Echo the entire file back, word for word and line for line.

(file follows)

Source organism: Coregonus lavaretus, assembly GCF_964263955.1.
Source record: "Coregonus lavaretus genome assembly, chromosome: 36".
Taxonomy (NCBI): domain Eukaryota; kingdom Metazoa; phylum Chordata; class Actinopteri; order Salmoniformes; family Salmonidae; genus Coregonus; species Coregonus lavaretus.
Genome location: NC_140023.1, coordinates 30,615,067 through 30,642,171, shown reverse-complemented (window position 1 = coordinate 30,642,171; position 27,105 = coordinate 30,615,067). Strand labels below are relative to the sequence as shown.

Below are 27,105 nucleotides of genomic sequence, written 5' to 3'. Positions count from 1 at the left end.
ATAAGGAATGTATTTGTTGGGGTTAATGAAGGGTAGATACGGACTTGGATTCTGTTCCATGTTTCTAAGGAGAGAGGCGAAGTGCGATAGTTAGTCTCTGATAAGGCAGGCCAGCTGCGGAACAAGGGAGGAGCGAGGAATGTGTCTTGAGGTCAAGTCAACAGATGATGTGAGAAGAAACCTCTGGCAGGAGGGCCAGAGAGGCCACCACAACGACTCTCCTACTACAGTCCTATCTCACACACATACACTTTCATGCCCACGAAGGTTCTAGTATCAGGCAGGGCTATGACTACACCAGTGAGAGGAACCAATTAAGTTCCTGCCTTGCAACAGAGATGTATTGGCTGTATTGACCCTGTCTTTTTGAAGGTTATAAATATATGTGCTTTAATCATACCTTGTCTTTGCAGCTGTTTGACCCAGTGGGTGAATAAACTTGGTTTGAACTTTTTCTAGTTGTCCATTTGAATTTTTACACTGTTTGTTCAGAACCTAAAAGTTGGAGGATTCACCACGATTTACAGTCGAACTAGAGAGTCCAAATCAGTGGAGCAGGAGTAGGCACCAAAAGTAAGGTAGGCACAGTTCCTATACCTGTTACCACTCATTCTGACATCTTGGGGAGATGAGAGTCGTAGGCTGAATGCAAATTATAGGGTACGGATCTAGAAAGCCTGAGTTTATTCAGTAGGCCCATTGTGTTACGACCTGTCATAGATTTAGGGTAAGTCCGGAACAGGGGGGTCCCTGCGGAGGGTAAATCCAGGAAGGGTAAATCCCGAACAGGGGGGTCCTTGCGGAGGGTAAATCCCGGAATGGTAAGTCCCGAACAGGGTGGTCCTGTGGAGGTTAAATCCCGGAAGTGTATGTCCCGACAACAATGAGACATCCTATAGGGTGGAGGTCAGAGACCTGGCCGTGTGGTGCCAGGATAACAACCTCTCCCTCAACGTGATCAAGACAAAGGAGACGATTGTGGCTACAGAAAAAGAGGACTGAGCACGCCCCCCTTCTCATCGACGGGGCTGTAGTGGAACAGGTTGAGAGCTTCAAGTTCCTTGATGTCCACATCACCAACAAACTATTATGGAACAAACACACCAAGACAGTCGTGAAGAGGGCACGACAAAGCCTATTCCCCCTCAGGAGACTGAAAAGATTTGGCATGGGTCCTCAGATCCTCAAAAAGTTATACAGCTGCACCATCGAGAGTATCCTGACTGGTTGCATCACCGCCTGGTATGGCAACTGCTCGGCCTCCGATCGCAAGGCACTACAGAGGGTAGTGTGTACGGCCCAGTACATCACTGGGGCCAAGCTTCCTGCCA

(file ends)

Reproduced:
Source organism: Coregonus lavaretus, assembly GCF_964263955.1.
Source record: "Coregonus lavaretus genome assembly, chromosome: 36".
Taxonomy (NCBI): domain Eukaryota; kingdom Metazoa; phylum Chordata; class Actinopteri; order Salmoniformes; family Salmonidae; genus Coregonus; species Coregonus lavaretus.
Genome location: NC_140023.1, coordinates 30,615,067 through 30,642,171, shown reverse-complemented (window position 1 = coordinate 30,642,171; position 27,105 = coordinate 30,615,067). Strand labels below are relative to the sequence as shown.

Below are 27,105 nucleotides of genomic sequence, written 5' to 3'. Positions count from 1 at the left end.
ATAAGGAATGTATTTGTTGGGGTTAATGAAGGGTAGATACGGACTTGGATTCTGTTCCATGTTTCTAAGGAGAGAGGCGAAGTGCGATAGTTAGTCTCTGATAAGGCAGGCCAGCTGCGGAACAAGGGAGGAGCGAGGAATGTGTCTTGAGGTCAAGTCAACAGATGATGTGAGAAGAAACCTCTGGCAGGAGGGCCAGAGAGGCCACCACAACGACTCTCCTACTACAGTCCTATCTCACACACATACACTTTCATGCCCACGAAGGTTCTAGTATCAGGCAGGGCTATGACTACACCAGTGAGAGGAACCAATTAAGTTCCTGCCTTGCAACAGAGATGTATTGGCTGTATTGACCCTGTCTTTTTGAAGGTTATAAATATATGTGCTTTAATCATACCTTGTCTTTGCAGCTGTTTGACCCAGTGGGTGAATAAACTTGGTTTGAACTTTTTCTAGTTGTCCATTTGAATTTTTACACTGTTTGTTCAGAACCTAAAAGTTGGAGGATTCACCACGATTTACAGTCGAACTAGAGAGTCCAAATCAGTGGAGCAGGAGTAGGCACCAAAAGTAAGGTAGGCACAGTTCCTATACCTGTTACCACTCATTCTGACATCTTGGGGAGATGAGAGTCGTAGGCTGAATGCAAATTATAGGGTACGGATCTAGAAAGCCTGAGTTTATTCAGTAGGCCCATTGTGTTACGACCTGTCATAGATTTAGGGTAAGTCCGGAACAGGGGGGTCCCTGCGGAGGGTAAATCCAGGAAGGGTAAATCCCGAACAGGGGGGTCCTTGCGGAGGGTAAATCCCGGAATGGTAAGTCCCGAACAGGGTGGTCCTGTGGAGGTTAAATCCCGGAAGTGTATGTCCCGACAACAATGAGACATCCTATAGGGTGGAGGTCAGAGACCTGGCCGTGTGGTGCCAGGATAACAACCTCTCCCTCAACGTGATCAAGACAAAGGAGACGATTGTGGCTACAGAAAAAGAGGACTGAGCACGCCCCCCTTCTCATCGACGGGGCTGTAGTGGAACAGGTTGAGAGCTTCAAGTTCCTTGATGTCCACATCACCAACAAACTATTATGGAACAAACACACCAAGACAGTCGTGAAGAGGGCACGACAAAGCCTATTCCCCCTCAGGAGACTGAAAAGATTTGGCATGGGTCCTCAGATCCTCAAAAAGTTATACAGCTGCACCATCGAGAGTATCCTGACTGGTTGCATCACCGCCTGGTATGGCAACTGCTCGGCCTCCGATCGCAAGGCACTACAGAGGGTAGTGTGTACGGCCCAGTACATCACTGGGGCCAAGCTTCCTGCCA